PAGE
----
I returned from Costa Rica a few days ago. The trip I had a great freak out over. This city girl is reacclimating to being indoors with the background noise of cars driving by and the occasional dog barking or cat meowing instead of the crickets, frogs, howler monkeys, and birds constantly making their presences known. I have been trying to put into words my experience being in the Costa Rican jungle for a week, but I am not there yet. For now, I leave you with some pictures.
This afternoon all the logistics of leading my first yoga retreat came crashing down, dressed in all of my irrational (and some potentially rational if not blown totally out of proportion) fears. What if we don’t all find the shuttle from the airport to the resort? What if the resort isn’t as magical as it seemed online? What if the mosquitos are rampant (can we say, Zika)? What if it rains the whole time (it is the rainforest)? What if I didn’t pack the right stuff? And on that topic, none of my beach clothing fits properly because I have gained a lot of weight since last summer. So now I am the “fat” yoga teacher about to parade her jiggling cellulite all over the beaches of Costa Rica in front of her yoga students. And the scent of all my beach attire, which hasn’t been worn since last year, reminds me of people I went to the beach with weekly in the past, but who are no longer in my life…a wound that is still healing. I digress, though. What if I suck? What if the students, paying good money for this, are unhappy with their experiences? I am the one shouldering the blame. I am the one who lured them out to Costa Rica for a week.
Needless to say, it was a long afternoon leading up to getting dropped off at the airport. (My parents were the brunt of much of my swirling anxiety.) My students tend to believe I am always calm, cool, and collected. I teach in NYC, stuff happens. My students often pride me on my abilities to stay calm and eloquently handle just about any situation. In my personal life, however, freak outs happen. More often than I would like to admit, my anxiety gets the best of me.
As I sit in an airport restaurant reflecting, and putting the finishing touches on my lesson plans for the upcoming week, I can almost laugh at the absurdity of it all. My freak outs are pointless, they never change the outcome of things. In the end I just get all riled up. You’d think by this point in my life I would have it together enough to squelch the freak outs. I was a therapist and now I teach yoga and meditation. Shouldn’t I have a better handle on my emotions and be able to remain calm by now? The answer…not yet.
Exactly five weeks ago, yesterday, I landed in California for my three month sabbatical. How has it already been five weeks? Where has the time gone? What have I done? What do I have to show for the past five weeks? These were just some of the questions charging through my mind. And then, because I am really good at generating panic and anxiety about things to come, I started to freak out about repacking and shipping everything I carted out to California back to NYC at the end of September. I started getting worked up over planning the retreat I’m leading in Costa Rica later this month, even though I have been jotting down notes and planning for several months now. And then the real kicker, what if I don’t accomplish enough during my three months away?!?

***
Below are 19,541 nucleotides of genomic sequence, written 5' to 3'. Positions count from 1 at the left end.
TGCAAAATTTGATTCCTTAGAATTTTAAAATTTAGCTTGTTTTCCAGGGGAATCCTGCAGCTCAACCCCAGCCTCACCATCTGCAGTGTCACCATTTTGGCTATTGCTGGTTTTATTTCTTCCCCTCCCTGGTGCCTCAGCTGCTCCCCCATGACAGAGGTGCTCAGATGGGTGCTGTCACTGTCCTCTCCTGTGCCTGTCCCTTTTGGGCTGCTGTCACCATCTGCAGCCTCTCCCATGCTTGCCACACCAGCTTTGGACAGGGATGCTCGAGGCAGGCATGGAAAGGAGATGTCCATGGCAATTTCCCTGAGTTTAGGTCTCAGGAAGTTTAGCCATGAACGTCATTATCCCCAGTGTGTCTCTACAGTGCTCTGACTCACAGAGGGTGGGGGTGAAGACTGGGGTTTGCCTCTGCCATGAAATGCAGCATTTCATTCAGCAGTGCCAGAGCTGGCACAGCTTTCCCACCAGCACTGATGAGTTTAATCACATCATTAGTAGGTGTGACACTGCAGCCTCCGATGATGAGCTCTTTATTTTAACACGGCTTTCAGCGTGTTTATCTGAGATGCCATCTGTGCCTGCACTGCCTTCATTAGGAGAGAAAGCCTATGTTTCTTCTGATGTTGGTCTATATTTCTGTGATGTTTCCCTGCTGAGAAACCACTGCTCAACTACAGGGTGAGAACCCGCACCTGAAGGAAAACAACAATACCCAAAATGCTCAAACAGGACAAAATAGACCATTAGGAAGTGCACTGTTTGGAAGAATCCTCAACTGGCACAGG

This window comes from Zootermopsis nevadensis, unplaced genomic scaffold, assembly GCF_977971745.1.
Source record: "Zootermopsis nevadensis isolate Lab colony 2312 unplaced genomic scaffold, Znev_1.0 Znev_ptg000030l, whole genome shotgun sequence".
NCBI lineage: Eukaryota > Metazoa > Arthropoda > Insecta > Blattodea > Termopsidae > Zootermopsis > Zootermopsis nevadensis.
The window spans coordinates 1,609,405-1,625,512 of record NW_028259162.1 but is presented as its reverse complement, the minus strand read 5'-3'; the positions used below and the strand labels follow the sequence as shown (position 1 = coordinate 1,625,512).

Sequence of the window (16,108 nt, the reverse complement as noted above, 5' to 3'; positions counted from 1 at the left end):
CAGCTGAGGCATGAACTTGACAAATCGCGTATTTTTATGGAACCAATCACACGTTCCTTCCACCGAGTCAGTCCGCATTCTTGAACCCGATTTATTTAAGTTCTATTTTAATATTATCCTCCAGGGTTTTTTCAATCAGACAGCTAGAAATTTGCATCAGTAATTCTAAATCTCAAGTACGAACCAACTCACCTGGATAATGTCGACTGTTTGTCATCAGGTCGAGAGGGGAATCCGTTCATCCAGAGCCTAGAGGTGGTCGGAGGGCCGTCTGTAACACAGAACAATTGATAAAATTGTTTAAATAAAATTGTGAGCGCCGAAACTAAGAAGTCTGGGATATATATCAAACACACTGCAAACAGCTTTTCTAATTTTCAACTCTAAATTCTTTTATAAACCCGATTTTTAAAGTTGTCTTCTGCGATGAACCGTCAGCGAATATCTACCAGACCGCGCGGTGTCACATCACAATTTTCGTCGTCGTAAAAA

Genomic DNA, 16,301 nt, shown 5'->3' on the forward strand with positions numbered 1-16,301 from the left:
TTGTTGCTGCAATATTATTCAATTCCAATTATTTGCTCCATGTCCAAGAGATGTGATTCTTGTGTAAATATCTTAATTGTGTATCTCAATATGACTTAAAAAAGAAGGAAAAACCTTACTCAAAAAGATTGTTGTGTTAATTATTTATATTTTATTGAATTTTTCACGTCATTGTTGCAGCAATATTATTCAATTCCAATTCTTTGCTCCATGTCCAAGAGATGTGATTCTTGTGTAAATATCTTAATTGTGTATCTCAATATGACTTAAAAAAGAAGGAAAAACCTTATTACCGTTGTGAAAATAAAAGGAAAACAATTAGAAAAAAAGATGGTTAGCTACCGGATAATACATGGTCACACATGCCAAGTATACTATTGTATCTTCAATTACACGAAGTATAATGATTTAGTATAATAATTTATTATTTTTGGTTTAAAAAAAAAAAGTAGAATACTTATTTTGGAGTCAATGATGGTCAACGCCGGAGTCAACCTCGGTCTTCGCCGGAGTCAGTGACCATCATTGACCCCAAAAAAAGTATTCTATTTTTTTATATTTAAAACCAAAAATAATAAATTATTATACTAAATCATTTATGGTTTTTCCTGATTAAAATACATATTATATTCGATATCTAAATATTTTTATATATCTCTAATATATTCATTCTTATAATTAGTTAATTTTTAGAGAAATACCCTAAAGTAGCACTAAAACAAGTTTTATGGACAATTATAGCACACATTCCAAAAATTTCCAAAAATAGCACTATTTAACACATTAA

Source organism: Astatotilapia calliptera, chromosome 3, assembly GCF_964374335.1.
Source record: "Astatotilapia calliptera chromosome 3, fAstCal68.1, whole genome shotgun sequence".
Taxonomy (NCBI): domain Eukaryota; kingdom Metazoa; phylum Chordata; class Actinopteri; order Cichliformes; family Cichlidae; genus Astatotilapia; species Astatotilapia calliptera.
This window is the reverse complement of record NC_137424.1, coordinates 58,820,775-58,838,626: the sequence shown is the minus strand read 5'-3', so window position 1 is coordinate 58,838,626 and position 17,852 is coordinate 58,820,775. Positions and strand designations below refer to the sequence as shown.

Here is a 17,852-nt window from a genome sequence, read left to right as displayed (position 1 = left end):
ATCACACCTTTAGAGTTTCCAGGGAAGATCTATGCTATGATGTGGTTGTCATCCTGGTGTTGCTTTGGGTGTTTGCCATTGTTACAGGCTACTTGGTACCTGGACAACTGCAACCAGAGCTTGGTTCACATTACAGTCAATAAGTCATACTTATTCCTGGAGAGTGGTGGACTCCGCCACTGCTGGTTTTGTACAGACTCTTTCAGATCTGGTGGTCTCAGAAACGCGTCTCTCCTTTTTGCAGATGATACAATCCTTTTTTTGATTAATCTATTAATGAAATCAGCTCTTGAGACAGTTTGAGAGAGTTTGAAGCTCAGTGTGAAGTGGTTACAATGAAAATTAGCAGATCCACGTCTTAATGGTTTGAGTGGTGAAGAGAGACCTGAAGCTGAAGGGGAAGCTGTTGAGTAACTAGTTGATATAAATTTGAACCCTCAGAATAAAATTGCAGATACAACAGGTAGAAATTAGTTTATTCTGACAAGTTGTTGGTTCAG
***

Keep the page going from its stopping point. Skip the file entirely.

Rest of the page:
When I arrived in California I was in desperate need of down time, I also had a long to-do-list of self-imposed projects I thought I had to get through. Transitioning from NYC to a small town that runs at a slow pace on the central coast of California was challenging. I got horribly homesick. I missed my friends and the city. I felt like a fish out of water. I didn’t know what to do with myself. The cold, fog that wraps itself around the town where I am staying left me depressed and craving sunlight and warmth. I missed my regular yoga students and struggled to adapt to teaching new students at new studios. I missed my yoga teachers back home. I felt like I wasn’t doing enough, and yet, the motivation to do anything was nowhere to be found. I needed to spend time doing nothing. I needed to drop the to-do-list and projects and plans (something I am not very good at doing). I needed to let go and simply let things unfold on their own. I also needed to acknowledge that I was working, just not as much as I was in NYC. I needed to remember that the whole point of this sabbatical was to slow down, re-ground, and re-evaluate things, not to get a ton of stuff done.
I struggle with change and transitions. I need more time than I often admit or allow myself to adapt to changes. While five weeks may seem like a huge chunk out of a three month long sabbatical, it really isn’t all that much time in the grand scheme of things. I feel as though I have just started to settle into my new surroundings and life as it is here. I am working on letting go of the need to accomplish anything in particular, focus on what I am doing, as opposed to all the things I think I should be doing but am not, and give myself the space and time to simply be and relax. I’ll let you know how it goes.